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Ukrainians Continue Resistance as Russia Funnels More Troops Into the Country 

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DOD officials estimate that almost 75 percent of the forces that Russian President Vladimir Putin amassed for invasion are now in Ukraine.

A senior defense official also said the United States has not seen anything specific as a result of Putin putting Russian nuclear deterrence forces on high alert. The official, speaking on background, said DOD will continue to monitor the situation. There is no change to U.S. nuclear defense posture, he said. "We remain comfortable and confident in our own strategic deterrence posture," he said.  

Paratroopers board a C-130 aircraft.
Latvia Deployment
Paratroopers with the 2nd Battalion, 503rd Parachute Infantry Regiment, 173rd Airborne Brigade, deploy to Latvia Feb. 23-24, 2022, to demonstrate the U.S. commitment to NATO allies and to bolster defensive capabilities.
Photo By: Graigg Faggionato, Army
VIRIN: 220224-A-KP807-0213

Before the invasion five days ago, officials estimated that Russia had more than 160,000 troops along its borders with Ukraine and inside Belarus, also along the border with Ukraine. If the estimate of 75 percent is correct, then 120,000 Russian troops are taking part in the invasion.  

Ukrainians continue their David vs. Goliath battle against the Russian invaders. The official said that Russia has, thus far, failed to achieve air superiority over Ukraine. "The airspace over Ukraine remains contested," he said. "Ukrainian air defenses remain intact and viable, both in terms of aircraft and missile defense systems, and they're engaged."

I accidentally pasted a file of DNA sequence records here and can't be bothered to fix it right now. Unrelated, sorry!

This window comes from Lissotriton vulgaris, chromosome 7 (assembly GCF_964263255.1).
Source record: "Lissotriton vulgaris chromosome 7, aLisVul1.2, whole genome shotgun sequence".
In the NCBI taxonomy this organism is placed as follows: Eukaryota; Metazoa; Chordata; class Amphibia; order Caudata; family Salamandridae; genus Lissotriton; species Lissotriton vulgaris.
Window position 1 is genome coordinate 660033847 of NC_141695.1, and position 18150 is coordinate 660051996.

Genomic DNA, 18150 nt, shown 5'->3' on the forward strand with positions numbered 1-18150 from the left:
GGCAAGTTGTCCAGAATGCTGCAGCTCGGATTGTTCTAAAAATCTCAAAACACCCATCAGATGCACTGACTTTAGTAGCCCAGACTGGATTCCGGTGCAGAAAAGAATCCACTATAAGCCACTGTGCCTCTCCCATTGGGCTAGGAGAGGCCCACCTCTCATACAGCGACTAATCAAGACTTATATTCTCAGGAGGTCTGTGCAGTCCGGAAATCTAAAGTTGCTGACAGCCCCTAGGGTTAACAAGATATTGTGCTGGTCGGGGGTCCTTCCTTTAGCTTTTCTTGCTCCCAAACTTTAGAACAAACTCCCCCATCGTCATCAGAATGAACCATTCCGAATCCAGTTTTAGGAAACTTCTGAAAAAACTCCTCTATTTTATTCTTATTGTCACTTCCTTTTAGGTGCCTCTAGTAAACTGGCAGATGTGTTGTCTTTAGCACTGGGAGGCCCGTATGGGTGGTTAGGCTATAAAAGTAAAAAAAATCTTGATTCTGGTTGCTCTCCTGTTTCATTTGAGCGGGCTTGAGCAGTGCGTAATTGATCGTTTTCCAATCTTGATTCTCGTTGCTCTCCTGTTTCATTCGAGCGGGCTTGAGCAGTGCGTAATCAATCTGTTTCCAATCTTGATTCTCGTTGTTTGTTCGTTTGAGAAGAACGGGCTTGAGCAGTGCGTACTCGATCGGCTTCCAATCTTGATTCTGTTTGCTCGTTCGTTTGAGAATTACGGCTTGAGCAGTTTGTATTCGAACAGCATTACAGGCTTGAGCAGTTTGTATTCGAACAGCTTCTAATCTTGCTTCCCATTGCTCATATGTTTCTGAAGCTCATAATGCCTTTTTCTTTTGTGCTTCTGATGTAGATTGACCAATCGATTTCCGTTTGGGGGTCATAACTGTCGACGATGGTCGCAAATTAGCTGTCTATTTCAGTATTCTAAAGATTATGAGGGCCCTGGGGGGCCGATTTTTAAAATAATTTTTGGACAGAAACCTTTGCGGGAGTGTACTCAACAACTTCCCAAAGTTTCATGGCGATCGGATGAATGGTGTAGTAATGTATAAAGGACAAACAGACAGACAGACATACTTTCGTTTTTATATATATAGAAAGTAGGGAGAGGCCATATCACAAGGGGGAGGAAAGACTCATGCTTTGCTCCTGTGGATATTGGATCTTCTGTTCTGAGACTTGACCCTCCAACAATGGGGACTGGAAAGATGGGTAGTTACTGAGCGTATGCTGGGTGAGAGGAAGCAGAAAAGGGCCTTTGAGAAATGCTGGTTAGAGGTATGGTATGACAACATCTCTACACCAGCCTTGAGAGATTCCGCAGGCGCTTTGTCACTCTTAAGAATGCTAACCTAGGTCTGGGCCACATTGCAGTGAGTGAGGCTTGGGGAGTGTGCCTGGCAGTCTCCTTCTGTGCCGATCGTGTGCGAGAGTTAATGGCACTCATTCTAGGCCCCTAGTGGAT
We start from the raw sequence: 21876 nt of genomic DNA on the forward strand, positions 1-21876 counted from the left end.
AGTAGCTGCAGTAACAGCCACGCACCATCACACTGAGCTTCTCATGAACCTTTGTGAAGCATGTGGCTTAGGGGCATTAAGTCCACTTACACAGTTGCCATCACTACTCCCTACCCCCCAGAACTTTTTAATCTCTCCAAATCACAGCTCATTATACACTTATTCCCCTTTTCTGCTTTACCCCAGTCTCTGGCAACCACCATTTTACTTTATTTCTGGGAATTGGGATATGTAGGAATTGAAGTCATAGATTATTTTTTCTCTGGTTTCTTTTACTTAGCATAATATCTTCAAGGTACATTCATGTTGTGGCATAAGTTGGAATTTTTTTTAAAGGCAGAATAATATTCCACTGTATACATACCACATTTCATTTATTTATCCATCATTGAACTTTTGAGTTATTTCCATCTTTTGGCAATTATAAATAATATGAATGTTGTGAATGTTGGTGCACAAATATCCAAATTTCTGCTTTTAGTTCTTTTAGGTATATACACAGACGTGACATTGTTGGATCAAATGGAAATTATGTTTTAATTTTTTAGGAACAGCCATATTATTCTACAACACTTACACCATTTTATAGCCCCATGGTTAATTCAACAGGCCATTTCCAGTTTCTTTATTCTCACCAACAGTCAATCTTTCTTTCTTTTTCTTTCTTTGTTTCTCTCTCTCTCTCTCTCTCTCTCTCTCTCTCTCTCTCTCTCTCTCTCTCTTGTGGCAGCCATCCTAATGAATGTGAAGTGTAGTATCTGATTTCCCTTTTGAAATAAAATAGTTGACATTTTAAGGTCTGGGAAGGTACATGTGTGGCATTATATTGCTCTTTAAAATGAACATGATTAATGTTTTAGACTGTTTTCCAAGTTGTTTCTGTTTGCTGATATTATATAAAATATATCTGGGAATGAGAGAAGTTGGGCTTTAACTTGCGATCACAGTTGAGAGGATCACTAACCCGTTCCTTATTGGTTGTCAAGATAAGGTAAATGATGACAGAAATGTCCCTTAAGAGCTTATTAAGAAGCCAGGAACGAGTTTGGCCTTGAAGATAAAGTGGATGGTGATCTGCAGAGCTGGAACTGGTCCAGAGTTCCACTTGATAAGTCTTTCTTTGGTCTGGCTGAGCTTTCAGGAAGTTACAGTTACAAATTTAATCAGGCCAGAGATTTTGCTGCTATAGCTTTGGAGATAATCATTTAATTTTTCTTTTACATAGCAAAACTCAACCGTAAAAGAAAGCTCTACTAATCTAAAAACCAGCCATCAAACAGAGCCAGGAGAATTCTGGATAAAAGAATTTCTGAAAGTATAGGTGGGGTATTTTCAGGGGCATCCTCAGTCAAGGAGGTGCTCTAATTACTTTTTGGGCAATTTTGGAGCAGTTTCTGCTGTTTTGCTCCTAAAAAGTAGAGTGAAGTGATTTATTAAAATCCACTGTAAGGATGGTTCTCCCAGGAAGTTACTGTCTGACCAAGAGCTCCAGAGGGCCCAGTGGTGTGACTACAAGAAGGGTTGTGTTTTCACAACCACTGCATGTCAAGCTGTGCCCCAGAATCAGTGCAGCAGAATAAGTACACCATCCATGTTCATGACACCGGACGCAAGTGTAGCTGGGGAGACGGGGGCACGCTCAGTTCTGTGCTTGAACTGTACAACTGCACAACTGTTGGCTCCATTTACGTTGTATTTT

Ukrainian ground forces have slowed the Russian advance on the capital city of Kyiv and Ukraine's second city of Kharkiv. Still, Russian forces are roughly 25 kilometers out of Kyiv. The official said this appears to be the Russian's main line of effort.  

There have been roughly 380 ballistic and cruise missile launches against Ukraine, the official said.  

Despite news reports, U.S. officials have seen no indications that Belarussian troops are being readied to move into Ukraine. "Our best information is that the forces inside Ukraine are all Russians," the senior official said.  

The Ukrainian resistance and Russian military problems with logistics and sustainment have combined to slow the Russian invasion. "Our indications are that they ended up having to rely on fuel and sustainment capabilities earlier in the process than what we believe they had planned to," the official said. "So, on day four, they're running out of gas, and they're having logistics problems."  

An airman operates a refueling boom to a jet.
Over Europe
Air Force Staff Sgt. Barnes Kadrick refuels an F-15E Strike Eagle over eastern Europe, Feb. 26, 2022.
Photo By: Air Force Airman Edgar Grimaldo
VIRIN: 220226-F-VY348-0085

Added to this is Ukrainian resistance, including disabling a major bridge, which has worked in Ukraine's favor.  

Russia seems to be trying to encircle Kharkiv and Kyiv. Kharkiv is the scene of heavy fighting. Russian units have not taken the city but appear intent on encircling it.  

The same tactic appears to be in play in Kyiv. "We believe that they want to be able to approach Kyiv from multiple directions and put pressure on Ukrainian defenses, all around Kyiv," the official said.  

The official said Ukrainians have proven "very creative in how they are … resisting."  

"We talked about the combined arms capabilities of the Russians," the official said. "The Ukrainians have proved pretty effective with their own combined arms approach. … It varies from place to place based on where the Ukrainians are, and how fast they can get there and what they have at their disposal, but they are using pretty much everything that they have in their arsenal from small arms all the way up to surface-to-air missiles to try to slow down the Russians."  

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